What you should know about testicular cancer

April 2, 2019 in Disease Management  •  By Miles Varn, MD
testicular cancer

Although the number of men projected to be diagnosed with testicular cancer in 2019 is only 9,310 compared to a projected 174,650 new cases of prostate cancer, testicular cancer is the most commonly diagnosed cancer for boys and men between the ages of 15 and 44. This type of cancer is highly treatable, even when it has spread beyond the testicle. When the cancer has not spread, the 5-year survival rate is 99%. More than half of cases (68%) are diagnosed at this stage. If it has spread to the lymph nodes in the back of the abdomen, the 5-year survival rate is still high—96%. For men whose cancer has spread beyond this area, the 5-year survival is 73%. Eleven percent of cases are diagnosed at this stage.

Like most forms of cancer, early diagnosis before the cancer has spread can lead to better outcomes. The most common symptoms of testicular cancer include:

  • A lump in the testicle
  • Enlargement of the testicle
  • Heaviness in the scrotum
  • Dull ache in the groin or abdomen
  • Sudden build-up of fluid in the testicle
  • Discomfort or pain in the testicle or scrotum
  • Breast enlargement or tenderness
  • Back pain

There are two main types of testicular cancer. Both start in the germ cells that produce sperm. Seminoma tumors tend to grow and spread more slowly. Non-seminoma tumors often develop at a younger age (between the late teens and early 30s) and grow and spread more rapidly. There are a number of different types of non-seminoma tumors, including choriocarcinoma, embryonal carcinoma, teratoma, and yolk sac tumor.

To diagnose testicular cancer, your doctor may perform a physical exam, an ultrasound to look at the internal structure of the testicles, and blood tests that look for tumor markers such as alpha-fetoprotein or beta-human chorionic gonadotropin.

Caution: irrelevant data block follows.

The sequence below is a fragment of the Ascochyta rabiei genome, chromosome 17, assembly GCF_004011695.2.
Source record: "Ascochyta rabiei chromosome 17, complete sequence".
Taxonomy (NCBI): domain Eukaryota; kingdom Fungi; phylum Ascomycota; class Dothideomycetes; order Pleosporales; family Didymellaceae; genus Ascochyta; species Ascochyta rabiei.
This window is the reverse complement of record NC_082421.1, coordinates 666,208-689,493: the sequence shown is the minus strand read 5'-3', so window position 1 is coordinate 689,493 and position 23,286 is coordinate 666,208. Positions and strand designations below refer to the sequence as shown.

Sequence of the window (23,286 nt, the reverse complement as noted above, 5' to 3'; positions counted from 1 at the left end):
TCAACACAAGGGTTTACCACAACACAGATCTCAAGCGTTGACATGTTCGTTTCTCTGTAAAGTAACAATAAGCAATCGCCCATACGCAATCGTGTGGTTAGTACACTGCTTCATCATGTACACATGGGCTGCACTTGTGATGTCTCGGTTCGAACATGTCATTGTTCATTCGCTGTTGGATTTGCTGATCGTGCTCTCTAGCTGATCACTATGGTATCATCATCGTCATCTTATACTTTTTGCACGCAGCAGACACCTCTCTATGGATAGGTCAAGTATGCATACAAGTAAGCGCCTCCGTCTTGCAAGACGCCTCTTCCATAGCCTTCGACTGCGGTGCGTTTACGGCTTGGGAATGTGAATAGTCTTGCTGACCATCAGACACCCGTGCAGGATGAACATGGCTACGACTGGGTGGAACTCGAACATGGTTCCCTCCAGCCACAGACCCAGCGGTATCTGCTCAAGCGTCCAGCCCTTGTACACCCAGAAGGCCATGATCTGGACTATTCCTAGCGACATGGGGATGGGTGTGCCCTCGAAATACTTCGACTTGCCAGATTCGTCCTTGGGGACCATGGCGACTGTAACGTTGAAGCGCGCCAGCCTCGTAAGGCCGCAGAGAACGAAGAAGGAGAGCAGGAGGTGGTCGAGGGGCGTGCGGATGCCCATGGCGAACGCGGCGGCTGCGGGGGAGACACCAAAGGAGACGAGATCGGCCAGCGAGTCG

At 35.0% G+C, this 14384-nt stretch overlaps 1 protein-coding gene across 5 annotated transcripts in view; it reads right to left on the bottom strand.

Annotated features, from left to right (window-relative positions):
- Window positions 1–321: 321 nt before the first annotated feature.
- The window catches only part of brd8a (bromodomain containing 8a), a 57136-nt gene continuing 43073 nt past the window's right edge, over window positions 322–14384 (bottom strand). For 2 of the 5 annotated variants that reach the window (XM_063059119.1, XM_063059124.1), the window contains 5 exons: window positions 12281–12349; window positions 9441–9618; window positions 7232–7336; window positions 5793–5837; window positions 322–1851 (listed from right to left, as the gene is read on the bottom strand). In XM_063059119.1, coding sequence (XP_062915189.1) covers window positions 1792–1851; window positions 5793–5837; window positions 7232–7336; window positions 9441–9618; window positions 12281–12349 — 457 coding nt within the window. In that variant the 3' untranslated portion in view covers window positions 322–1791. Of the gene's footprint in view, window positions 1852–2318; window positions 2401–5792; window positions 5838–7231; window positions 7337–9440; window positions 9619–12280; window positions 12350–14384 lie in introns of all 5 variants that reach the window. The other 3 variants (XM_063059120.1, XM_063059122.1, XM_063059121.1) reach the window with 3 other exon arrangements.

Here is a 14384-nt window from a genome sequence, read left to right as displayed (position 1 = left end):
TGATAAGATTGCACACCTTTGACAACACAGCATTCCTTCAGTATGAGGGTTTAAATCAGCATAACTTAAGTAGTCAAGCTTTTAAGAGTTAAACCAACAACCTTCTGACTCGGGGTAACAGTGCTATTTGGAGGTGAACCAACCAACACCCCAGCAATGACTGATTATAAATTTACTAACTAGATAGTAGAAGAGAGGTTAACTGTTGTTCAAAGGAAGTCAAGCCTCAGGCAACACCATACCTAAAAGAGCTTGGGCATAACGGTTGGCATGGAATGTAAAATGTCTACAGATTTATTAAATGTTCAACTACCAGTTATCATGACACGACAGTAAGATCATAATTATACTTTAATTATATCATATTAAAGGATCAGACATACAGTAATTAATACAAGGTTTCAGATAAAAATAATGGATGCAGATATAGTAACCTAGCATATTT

What increases the risk of testicular cancer and how is it treated?

In most cases, the cause of testicular cancer can’t be definitively determined. There are, however, several factors that have been associated with an increased risk for developing this type of cancer. These include:

  • An undescended testicle at birth
  • Conditions that cause the testicles to not develop normally, such as Klinefelter syndrome
  • A family history of testicular cancer
  • Being Caucasian
  • HIV infection

The treatment for testicular cancer depends on the type of cancer, the stage of cancer, and your overall health. Treatment may include surgery to remove the affected testicle and any nearby lymph nodes where the cancer has spread, radiation after surgery to kill any remaining cancer cells, and chemotherapy, including high dose chemotherapy followed by a stem cell transplant to replace the blood-forming cells the chemotherapy has destroyed.

If you are diagnosed with testicular cancer and think you may want to have children in the future, talk with doctor about the strategies available that can help you preserve your fertility, including banking sperm and having it cryogenically preserved before treatment begins. Although testicular cancer and treatments for the disease can increase your risk for infertility, many men are able to have biological children after treatment.

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